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Arp's avatar

I am finally looking into getting my first hardware synth, any advice?

Asked by Arp (3516 points ) May 13th, 2010

I have been using fruityloops (demo) for about a year and a half, but I think it is time I get my first hardware synth or toy keyboard… I am very excited, but I dont know where to start, because there are so many options!

Analog synths seem more like something I would like, but I would like to know more about them. Also, what is a good price estimate for a quality, first time synth? I am a youngin’ with a small allowance, so maybe you could suggest some good, cheap hardware synths?

A few I am looking at:

http://www.bhphotovideo.com/c/product/369617-REG/G_Force_9910_40678_00_Oddity_Virtual_Synthesizer.html

http://jacksmusicstore.com/catalog/computer-music/recording/arturia/cmp-rcd-art-c~aa-mim-h

Do either of those look good? I would also love a moog synth, but the one above is the only one I could find in my price range after a quick search.

Thanks in advance, audiophiles!

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11 Answers

dpworkin's avatar

I wish I had a Moog, but then I have always wished I had a Moog, since the first time I saw one, long, long ago.

Arp's avatar

Ok, looks like both of those links in the post are virtual/software synths! I really need help, come’on guys!

Response moderated
Arp's avatar

I have done further research, and found that the best one in my price range is the “Alesis Micron”. It looks very nice, and seems like something I will enjoy. Wish me luck in saving up! (It is around 350 dollars!)

DeanV's avatar

@Arp I was just going to suggest the Alesis Micron. It’s a nice little synth. If you don’t mind not too many keys.

the100thmonkey's avatar

Personally, I don’t see any reason to buy hardware synths. Softsynths do the same job, are generally cheaper and you have greater flexibility.

For your price range (assuming $400 for the Micron – Google isn’t that useful for searching products outside your own country; so I can’t be sure) you can buy FL Studio 9 Fruity Edition and the Novation V-Station – which is one of the most awesome synths I’ve ever used.

Arp's avatar

@the100thmonkey One of the reasons I am making the switch to hardware is because I am going to be playing live eventually, and another is that I just recently made the switch to linux, and Linux doesn’t have much professional audio software :\

dpworkin's avatar

Also, I find there is something very satisfying about remaining within the Moog tradition. It is merely psychological, but I am of the age where software synthesis feels like an inadequate replica of the real thing.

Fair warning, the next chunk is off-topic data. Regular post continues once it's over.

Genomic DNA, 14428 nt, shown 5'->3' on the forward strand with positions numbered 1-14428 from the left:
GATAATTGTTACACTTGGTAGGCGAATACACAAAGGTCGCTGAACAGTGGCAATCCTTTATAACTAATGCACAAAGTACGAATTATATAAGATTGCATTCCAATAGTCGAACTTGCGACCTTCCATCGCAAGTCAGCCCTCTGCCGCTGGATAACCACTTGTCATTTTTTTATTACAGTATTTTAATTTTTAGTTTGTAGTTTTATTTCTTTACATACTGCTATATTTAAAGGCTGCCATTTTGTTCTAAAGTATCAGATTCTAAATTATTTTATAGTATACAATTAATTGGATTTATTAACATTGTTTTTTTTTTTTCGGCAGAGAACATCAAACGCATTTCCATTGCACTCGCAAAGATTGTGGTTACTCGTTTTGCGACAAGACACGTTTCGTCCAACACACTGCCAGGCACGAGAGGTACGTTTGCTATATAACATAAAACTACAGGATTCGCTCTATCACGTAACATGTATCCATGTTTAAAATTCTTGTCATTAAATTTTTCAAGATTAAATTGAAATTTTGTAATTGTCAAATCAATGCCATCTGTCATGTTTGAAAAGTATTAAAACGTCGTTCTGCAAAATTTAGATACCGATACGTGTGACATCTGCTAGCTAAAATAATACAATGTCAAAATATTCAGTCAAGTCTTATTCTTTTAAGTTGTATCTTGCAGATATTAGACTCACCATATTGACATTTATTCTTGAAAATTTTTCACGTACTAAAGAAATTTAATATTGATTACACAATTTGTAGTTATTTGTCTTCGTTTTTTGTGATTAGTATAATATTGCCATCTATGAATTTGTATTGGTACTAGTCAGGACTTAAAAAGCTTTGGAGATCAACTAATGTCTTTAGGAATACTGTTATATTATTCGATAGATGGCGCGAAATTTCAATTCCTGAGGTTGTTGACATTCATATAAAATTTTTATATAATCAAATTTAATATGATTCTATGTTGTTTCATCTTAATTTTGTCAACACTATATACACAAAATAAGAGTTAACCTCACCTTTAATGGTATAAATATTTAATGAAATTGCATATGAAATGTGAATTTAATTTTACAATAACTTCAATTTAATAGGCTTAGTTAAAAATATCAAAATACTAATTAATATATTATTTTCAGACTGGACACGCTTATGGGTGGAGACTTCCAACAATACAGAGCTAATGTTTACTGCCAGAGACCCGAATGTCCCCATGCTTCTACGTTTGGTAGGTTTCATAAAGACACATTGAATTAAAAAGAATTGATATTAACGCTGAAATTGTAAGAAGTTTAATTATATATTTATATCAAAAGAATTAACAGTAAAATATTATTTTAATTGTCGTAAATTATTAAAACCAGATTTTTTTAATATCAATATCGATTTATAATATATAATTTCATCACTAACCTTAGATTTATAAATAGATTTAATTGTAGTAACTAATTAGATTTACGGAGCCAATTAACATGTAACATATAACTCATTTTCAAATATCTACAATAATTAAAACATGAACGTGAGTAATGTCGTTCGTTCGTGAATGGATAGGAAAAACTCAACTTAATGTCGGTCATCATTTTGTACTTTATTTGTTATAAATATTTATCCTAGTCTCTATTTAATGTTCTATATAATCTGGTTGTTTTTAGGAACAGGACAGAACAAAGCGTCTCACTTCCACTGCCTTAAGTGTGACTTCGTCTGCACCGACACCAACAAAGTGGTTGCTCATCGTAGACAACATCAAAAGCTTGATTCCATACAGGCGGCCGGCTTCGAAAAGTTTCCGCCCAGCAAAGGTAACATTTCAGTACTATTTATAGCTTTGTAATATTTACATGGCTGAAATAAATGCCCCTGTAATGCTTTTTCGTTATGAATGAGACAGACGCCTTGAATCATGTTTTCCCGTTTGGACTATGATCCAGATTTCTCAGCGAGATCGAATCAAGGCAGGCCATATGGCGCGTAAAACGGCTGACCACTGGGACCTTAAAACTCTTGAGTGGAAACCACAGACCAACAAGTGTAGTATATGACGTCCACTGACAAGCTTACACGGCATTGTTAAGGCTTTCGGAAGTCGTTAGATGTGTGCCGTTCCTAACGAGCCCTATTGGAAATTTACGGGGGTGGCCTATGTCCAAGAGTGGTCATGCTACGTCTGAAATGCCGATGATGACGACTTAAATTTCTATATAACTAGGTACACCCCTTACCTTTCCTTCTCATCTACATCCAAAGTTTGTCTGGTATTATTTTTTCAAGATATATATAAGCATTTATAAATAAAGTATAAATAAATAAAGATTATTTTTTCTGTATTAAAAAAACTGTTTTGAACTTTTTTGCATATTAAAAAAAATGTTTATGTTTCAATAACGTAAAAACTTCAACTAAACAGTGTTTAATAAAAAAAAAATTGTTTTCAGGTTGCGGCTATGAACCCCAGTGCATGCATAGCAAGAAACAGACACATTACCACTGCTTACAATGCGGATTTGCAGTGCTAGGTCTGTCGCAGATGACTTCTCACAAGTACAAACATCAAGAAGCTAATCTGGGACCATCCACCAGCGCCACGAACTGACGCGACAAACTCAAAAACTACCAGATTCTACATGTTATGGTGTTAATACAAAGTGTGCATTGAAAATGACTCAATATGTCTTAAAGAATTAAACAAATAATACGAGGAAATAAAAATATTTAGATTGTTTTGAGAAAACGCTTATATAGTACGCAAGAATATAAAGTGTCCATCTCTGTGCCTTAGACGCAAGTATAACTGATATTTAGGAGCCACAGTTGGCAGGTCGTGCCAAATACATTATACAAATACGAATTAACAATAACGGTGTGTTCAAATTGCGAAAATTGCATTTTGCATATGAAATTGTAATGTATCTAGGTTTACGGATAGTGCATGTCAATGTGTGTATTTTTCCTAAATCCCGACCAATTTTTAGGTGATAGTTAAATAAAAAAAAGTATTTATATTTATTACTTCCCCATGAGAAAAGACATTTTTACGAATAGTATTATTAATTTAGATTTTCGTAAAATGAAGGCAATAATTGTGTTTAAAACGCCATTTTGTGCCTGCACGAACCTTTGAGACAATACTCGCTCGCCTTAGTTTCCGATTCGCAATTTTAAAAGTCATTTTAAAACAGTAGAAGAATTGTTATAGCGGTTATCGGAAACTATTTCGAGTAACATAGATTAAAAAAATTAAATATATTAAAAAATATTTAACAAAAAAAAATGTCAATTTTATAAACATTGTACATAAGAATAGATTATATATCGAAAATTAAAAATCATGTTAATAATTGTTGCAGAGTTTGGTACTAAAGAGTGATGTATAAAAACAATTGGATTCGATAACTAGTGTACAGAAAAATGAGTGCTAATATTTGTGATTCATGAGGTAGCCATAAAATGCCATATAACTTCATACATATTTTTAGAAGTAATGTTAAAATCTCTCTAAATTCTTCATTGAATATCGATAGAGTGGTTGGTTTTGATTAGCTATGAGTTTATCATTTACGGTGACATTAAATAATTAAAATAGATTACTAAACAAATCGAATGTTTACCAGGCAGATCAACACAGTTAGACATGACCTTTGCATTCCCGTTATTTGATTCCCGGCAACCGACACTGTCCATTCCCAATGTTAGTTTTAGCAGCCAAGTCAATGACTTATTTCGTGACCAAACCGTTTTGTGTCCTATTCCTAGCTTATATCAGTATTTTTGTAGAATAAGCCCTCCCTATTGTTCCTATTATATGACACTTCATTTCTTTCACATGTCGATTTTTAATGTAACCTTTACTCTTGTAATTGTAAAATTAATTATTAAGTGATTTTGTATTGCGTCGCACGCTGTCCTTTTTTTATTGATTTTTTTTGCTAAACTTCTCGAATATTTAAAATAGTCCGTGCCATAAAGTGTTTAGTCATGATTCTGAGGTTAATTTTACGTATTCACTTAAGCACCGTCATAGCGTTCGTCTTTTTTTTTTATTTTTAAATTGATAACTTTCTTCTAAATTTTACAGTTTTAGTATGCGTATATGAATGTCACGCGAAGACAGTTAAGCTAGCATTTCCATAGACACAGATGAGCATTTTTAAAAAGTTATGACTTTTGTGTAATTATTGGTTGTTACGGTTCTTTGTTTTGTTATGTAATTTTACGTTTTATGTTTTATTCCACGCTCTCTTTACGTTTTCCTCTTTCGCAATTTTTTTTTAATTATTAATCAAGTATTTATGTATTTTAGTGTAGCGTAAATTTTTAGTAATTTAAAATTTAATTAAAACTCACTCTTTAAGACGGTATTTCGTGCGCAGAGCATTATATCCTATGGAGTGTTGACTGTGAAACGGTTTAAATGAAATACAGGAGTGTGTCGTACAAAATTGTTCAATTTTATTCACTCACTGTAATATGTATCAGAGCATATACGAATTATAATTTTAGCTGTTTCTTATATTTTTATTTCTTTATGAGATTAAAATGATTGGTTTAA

Arp's avatar

@dpworkin You aren’t the only one! I have been using soft-synths for a while now, and I have always felt as if something is missing…

A side question, if you don’t mind… How does the sound work? Do I have to set up and amp and cables, and what are some good suggestions? Will it be expensive? :o

the100thmonkey's avatar

Good on you for switching to Linux! What distro are you using? I’ve a little experience using Ubuntu Studio; it’s pretty solid, as far as Linux goes, for audio production.

However, as much as I love Linux, I find it lags far behind Windows and Mac for audio production.

At least I understand why you’re going for a hardware solution now!

OTOH, I’d suggest that the “something missing” feeling is probably one of these issues:

> An inadequate soundcard
> A home stereo amplifier
> Home stereo speakers

A hardware synthesizer will deal with the soundcard problem, but it won’t necessary sound good if your amplifier and speakers aren’t up to the task.

Moreover, you’ll find that the biases of general consumer hardware will lead to problems with your mixdowns. Consumer amplifiers and speakers are biased towards the midrange to make music sound ‘warmer’ and to bring out the voice in songs and soundtracks. For music production and mixing, you really want a frequency response that is as flat as possible – flat frequency responses are brutal to poorly mixed music, which is what you want: if you can make it sound balanced on monitors, it’s much more likely to sound balanced on reasonable consumer audio set-up.

You’ll also likely need a hardware mixer if you plan to go down the hardware synth route – you need to record the output from the synth somewhere.

Moreover, you’re going to need a midi controller – that synth is only capable of 8 note polyphony, so you’re going to need synthesised audio for the other tracks, which implies something to manage them all.

I’d still recommend a software synth option backed up with decent sound equipment and a more suitable operating system (Windows XP Home is all you need). You will notice a difference, and you will retain the flexibility of a computer setup. You can buy an ASIO/MIDI controller later and play the computer directly using that.

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